We edit a fair number of large documents, often put together by multiple people or teams. Each project has its idiosyncrasies, but a common problem among nearly all of them is a lack of consistency, stemming from different:
- Writing styles
- Page layout/structure
- Graphics formatting/style
- Heading and text styles
- Word choice/usage
- Mechanics (punctuation and, particularly, capitalization)
Why Inconsistency Costs More
With documents submitted for Clarity Proofreading at ProofreadNOW.com, we’ll correct inconsistencies related to the last two items. In final versions, we'll point out inconsistencies in page layout, heading/text styles and graphic elements. With our Style Copyediting service, we’ll aim for a consistent voice/tone and ensure a smooth flow.
But with both services, we don’t fix formatting or layout problems or fill gaps in content. When we return a job to a client with a large number of consistency concerns to correct, in addition to formatting and content issues, the client frequently will return the document to us for a second look. That means more work for us (which we love), but it costs the client double the time and money. That’s no good for anyone, because an important part of our business is keeping our clients happy.
Managing multiple contributors can be challenging, and some variation is expected. But many of these same issues can occur in larger documents written by just one or two people. It’s often the size of the document, rather than the number of contributors, that’s unwieldy.
With all this in mind, we’ve compiled a few tips to make your life easier — whether you’re trying to herd a bunch of willful house cats or corner one really cagey tiger.
In this week’s post, we present the wide-angle view you need to take at the beginning of the project — before the first sentence hits the page. Next week, we’ll zoom in on the tools you need to ensure your documents are consistent and project a professional image of your company.
Let’s Start with the Big Picture …
An Ohio family planning to vacation at Disney World over spring break likely wouldn’t hop in the car and head west, hoping to eventually reach Florida. Undertaking to produce a huge report or other document without a clear idea of what it should contain and how it will look is similarly unwise. Ask yourself these questions:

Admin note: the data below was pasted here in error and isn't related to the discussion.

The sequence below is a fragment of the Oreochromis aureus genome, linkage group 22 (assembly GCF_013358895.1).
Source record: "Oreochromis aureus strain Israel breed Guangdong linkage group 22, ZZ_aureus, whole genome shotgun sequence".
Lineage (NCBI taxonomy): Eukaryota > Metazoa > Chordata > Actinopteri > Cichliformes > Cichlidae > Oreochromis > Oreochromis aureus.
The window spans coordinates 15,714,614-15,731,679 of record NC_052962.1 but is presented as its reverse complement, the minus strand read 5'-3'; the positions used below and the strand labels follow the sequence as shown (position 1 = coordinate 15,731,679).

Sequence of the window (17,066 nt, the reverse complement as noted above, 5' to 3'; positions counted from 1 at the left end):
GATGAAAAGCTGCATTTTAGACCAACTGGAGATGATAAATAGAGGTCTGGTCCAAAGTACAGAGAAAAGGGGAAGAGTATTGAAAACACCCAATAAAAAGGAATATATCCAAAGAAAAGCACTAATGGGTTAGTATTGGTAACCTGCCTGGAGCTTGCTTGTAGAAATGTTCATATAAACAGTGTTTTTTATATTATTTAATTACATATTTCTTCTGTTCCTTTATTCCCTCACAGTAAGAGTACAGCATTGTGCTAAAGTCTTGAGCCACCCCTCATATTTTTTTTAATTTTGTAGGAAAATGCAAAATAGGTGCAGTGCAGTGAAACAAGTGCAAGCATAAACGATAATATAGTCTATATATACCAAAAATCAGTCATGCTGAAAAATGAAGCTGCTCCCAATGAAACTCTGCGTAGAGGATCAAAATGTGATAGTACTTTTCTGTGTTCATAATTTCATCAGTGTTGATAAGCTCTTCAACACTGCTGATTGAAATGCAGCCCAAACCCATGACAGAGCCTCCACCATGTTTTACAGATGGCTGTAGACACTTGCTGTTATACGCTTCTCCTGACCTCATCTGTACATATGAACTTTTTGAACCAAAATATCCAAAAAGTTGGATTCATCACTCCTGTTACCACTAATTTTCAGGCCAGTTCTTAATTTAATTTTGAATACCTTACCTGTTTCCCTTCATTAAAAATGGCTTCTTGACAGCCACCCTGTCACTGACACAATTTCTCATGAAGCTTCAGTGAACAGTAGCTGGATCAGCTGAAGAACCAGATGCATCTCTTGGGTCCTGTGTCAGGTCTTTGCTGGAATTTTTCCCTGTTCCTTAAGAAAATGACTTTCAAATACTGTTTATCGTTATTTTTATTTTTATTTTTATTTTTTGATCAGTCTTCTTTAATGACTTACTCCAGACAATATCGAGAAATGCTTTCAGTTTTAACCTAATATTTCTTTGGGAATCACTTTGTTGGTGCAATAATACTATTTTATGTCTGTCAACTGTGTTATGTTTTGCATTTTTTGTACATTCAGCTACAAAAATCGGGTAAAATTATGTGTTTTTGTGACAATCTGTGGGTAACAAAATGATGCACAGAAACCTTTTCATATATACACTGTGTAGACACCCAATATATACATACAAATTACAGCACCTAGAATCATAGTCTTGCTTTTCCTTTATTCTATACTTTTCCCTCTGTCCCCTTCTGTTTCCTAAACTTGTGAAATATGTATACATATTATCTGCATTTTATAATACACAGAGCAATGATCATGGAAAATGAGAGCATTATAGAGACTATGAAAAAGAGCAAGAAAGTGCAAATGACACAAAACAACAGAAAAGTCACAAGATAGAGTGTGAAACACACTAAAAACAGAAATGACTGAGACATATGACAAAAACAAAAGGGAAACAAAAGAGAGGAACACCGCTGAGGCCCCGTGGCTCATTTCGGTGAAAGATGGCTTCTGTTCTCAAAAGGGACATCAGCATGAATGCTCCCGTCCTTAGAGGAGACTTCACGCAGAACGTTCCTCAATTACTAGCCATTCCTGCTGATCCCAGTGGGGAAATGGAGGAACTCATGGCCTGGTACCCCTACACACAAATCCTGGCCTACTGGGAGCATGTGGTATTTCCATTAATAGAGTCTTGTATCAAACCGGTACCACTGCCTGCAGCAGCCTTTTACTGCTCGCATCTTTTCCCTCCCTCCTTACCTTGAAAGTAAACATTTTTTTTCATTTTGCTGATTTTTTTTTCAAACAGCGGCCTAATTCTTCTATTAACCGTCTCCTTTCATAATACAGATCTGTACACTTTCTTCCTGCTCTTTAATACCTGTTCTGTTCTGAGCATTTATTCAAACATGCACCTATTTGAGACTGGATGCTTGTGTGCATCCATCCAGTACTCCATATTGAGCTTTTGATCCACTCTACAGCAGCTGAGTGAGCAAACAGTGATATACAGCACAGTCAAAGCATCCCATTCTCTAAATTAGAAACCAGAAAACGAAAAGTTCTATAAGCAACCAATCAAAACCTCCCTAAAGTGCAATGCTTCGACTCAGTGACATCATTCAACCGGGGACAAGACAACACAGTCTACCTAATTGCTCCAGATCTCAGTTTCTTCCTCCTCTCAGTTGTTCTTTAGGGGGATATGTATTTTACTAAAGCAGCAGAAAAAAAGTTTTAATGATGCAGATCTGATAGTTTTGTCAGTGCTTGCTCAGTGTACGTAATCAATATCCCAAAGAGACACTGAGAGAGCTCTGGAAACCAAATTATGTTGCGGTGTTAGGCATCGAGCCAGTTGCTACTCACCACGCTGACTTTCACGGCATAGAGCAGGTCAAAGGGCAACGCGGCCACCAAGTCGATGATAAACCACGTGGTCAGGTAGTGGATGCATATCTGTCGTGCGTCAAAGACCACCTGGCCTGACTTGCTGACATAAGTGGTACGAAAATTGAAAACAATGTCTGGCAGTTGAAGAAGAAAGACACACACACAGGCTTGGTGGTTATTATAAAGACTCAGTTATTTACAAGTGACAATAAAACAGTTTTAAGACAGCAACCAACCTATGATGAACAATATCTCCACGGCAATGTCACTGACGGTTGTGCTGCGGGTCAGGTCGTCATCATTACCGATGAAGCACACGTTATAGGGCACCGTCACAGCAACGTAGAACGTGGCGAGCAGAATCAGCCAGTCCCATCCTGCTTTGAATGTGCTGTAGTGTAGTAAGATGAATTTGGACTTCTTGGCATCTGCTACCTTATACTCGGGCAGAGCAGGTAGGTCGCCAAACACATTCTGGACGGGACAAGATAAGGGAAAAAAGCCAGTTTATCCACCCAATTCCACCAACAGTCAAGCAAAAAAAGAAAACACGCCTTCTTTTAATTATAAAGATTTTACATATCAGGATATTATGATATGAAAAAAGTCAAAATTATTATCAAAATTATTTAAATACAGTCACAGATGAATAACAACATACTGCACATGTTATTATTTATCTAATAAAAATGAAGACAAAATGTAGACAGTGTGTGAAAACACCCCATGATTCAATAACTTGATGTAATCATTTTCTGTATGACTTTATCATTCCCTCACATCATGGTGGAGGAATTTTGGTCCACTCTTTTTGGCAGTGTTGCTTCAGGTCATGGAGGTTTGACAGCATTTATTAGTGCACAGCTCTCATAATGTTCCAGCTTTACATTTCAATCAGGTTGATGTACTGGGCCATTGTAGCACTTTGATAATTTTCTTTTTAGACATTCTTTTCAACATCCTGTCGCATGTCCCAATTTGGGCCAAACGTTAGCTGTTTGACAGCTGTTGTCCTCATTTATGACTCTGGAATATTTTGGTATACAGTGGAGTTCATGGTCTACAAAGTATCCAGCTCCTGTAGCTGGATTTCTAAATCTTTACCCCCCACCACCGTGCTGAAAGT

- Who is the audience?
- What is the purpose of the document? How will it be used?
- Why is the document necessary?
Determining the answers to these questions will help you figure out not only what to include but how to present it. Unfortunately, many people don’t think about the second part until after writing the content, which makes for a lot more work. It’s not unlike trying to furnish a house before seeing how it’s laid out.
Answering the questions above before writing the first word will help you decide whether to adopt a formal or more casual style of writing, the extent to which you should use industry-specific shorthand, and how to structure the document (e.g., long paragraphs with few graphical elements, short paragraphs with bullet points and callouts, heavy reliance on tables and charts, inclusion of supplementary material in text or appendixes).
Your answers also will help you organize the content, in whatever way works best for you (outline, idea mapping, etc.).
Once you understand what you’ll include and how it will be laid out, you’ll be able to pinpoint gaps in content. Let's say you've decided to organize the text in each of your sections under Findings and Recommendations headings and then include a summary of those in a table at the end of the section. If you know that ahead of time, you’ll be able to determine fairly quickly whether an element is missing if, say, the summary table includes findings that aren’t discussed in the text.
Having conceptualized the final product in this way, you’ll be ready to develop and implement some powerful tools to make that vision a reality. We’ll talk about those next week. Until then, git along little kitties …
Be sure to let us know in the comments below about problems you’ve encountered in dealing with long documents or multiple contributors.